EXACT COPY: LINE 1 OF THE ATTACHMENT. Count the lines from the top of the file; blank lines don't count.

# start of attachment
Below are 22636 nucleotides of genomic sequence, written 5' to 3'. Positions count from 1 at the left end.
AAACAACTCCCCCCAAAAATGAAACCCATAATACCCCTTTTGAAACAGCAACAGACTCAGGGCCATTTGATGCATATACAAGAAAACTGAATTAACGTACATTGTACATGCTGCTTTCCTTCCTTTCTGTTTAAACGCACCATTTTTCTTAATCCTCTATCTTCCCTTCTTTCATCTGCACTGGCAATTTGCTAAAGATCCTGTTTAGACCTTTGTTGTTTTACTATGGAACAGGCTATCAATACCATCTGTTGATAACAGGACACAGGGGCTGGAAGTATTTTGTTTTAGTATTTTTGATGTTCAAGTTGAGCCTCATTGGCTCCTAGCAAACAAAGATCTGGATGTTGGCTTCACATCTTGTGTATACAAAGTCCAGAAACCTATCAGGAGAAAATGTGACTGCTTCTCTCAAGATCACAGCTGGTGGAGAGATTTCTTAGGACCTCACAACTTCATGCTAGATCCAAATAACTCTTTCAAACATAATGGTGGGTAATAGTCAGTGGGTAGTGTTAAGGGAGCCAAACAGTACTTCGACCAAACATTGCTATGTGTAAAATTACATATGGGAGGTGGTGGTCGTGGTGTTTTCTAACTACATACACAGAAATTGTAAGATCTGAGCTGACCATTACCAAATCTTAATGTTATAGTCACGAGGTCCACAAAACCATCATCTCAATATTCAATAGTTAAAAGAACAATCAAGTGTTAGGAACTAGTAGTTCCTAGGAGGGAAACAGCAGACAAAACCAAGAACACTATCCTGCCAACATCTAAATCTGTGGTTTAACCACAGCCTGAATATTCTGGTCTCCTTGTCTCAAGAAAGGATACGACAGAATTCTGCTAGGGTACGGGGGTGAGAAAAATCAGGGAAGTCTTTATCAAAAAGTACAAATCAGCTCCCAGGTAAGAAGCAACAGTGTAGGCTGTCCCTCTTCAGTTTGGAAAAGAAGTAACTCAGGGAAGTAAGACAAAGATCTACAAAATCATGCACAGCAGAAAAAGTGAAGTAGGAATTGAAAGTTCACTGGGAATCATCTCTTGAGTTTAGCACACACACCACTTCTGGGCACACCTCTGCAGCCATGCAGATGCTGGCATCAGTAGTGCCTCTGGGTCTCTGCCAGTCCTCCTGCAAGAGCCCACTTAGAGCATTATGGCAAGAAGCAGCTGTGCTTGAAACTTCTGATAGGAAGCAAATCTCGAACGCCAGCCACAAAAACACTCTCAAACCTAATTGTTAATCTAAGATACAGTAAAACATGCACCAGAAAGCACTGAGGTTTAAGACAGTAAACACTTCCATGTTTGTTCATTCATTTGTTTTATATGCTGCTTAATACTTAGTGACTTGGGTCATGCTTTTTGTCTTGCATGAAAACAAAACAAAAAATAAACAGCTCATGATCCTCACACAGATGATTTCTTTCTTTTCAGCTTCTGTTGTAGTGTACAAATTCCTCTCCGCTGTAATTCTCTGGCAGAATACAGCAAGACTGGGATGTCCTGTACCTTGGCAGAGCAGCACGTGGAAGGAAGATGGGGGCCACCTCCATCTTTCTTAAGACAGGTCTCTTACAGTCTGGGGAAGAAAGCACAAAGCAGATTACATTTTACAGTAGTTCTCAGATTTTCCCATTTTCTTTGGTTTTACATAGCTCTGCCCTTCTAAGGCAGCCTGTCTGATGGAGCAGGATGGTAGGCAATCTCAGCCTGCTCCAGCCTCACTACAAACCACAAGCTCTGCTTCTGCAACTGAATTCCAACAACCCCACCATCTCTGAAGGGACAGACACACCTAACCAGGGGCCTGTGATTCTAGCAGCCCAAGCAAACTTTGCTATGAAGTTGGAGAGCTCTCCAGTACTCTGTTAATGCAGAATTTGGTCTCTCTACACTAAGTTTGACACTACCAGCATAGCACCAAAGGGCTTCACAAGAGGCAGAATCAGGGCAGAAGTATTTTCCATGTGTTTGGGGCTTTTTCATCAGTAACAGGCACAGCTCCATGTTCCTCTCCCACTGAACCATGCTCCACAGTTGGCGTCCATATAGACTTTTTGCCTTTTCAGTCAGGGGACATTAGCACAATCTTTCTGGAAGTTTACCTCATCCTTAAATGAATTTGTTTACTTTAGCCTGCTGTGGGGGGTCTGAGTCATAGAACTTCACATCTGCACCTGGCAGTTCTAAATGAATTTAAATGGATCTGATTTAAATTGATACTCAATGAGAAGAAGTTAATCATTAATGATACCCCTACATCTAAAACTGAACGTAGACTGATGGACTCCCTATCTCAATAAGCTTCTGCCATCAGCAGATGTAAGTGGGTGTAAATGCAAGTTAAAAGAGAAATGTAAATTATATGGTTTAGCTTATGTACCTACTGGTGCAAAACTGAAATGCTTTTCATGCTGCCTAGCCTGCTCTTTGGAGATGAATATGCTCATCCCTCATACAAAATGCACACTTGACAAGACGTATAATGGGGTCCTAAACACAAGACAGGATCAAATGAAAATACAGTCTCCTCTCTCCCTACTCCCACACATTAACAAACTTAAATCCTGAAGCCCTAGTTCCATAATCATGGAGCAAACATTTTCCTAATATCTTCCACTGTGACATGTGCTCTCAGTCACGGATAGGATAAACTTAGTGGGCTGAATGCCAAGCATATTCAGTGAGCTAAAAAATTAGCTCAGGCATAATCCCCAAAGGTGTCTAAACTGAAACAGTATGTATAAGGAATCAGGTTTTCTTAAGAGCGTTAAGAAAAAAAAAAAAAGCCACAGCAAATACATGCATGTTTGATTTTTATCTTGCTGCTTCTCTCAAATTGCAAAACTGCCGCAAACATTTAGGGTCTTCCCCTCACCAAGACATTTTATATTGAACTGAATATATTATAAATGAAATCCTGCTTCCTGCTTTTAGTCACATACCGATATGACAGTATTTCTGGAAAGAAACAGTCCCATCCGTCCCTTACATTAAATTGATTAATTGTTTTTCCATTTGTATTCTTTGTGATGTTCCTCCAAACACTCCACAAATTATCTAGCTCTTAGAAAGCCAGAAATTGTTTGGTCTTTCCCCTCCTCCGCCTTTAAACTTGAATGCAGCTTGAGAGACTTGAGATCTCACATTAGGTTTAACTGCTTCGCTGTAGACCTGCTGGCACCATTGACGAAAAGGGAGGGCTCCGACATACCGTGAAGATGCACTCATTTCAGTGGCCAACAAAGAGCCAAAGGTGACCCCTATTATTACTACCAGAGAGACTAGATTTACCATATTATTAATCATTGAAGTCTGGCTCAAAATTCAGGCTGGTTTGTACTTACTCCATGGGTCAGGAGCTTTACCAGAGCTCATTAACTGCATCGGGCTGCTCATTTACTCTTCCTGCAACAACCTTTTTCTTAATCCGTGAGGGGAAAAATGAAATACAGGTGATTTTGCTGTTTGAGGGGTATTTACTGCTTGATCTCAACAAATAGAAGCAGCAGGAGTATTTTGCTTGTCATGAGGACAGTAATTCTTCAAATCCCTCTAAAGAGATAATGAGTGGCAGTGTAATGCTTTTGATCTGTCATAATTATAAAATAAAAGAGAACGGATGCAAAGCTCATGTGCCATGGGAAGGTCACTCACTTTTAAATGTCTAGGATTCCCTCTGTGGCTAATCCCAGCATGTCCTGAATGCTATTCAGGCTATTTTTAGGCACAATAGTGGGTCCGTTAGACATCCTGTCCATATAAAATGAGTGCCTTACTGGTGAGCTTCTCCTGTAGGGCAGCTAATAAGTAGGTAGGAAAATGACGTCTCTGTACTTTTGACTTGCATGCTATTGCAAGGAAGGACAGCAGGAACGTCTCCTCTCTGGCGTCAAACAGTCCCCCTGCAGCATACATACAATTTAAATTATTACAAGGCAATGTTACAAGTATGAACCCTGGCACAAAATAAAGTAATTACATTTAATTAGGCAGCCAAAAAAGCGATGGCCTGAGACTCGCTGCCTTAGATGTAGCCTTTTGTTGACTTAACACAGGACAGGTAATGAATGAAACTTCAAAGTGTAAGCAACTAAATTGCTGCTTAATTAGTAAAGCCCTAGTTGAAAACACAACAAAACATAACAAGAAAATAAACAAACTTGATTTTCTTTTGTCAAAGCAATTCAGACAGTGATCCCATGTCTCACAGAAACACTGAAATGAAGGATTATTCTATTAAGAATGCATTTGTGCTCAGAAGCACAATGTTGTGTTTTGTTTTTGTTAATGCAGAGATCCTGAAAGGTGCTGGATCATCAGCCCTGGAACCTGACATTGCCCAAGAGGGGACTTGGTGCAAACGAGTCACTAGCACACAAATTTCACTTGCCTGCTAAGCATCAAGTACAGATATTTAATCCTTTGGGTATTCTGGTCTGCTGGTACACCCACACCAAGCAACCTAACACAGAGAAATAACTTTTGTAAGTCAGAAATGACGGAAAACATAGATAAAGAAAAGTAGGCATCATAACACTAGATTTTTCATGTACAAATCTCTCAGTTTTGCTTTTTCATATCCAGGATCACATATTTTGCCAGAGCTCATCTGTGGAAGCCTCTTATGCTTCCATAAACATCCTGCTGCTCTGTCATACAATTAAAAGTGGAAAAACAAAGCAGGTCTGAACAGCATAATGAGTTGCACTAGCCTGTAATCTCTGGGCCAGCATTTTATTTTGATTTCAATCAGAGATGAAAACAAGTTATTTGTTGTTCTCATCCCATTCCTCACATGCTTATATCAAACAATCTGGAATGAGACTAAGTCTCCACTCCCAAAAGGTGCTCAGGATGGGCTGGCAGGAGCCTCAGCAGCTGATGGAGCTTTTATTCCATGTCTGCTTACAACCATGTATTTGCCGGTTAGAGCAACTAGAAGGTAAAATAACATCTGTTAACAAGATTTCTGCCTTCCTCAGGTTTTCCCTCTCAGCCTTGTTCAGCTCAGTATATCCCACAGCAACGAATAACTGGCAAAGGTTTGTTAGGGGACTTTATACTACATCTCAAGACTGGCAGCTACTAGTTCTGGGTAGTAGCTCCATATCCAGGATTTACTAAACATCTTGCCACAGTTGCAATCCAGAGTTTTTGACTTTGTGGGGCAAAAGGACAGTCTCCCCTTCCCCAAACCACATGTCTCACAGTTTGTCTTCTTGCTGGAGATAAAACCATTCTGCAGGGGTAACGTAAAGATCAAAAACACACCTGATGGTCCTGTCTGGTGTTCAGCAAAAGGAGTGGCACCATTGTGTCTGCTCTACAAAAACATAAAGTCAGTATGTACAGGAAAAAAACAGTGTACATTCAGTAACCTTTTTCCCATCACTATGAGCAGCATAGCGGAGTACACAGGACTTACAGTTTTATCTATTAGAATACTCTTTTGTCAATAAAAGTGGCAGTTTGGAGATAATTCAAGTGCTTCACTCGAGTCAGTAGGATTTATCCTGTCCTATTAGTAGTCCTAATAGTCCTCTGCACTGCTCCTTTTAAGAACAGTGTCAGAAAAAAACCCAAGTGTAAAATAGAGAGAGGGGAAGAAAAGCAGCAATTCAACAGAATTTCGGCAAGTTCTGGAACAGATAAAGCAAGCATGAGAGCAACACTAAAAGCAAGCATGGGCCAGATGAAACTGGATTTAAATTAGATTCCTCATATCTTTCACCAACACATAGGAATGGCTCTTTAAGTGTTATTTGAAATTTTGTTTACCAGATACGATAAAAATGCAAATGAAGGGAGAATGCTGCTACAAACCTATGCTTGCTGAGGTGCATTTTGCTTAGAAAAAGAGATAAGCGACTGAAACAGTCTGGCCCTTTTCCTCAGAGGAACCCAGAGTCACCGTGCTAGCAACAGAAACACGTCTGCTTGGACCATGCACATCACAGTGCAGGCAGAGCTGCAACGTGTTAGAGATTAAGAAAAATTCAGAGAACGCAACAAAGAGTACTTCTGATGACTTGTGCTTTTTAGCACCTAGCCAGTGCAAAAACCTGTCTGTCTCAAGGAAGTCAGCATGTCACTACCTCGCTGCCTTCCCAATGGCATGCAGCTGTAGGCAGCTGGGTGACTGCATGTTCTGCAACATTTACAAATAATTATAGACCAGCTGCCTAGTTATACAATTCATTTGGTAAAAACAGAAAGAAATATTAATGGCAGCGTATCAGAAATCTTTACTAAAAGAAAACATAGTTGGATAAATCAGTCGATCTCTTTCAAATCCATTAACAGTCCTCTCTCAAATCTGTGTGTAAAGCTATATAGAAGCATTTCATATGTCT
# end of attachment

Below are 22636 nucleotides of genomic sequence, written 5' to 3'. Positions count from 1 at the left end.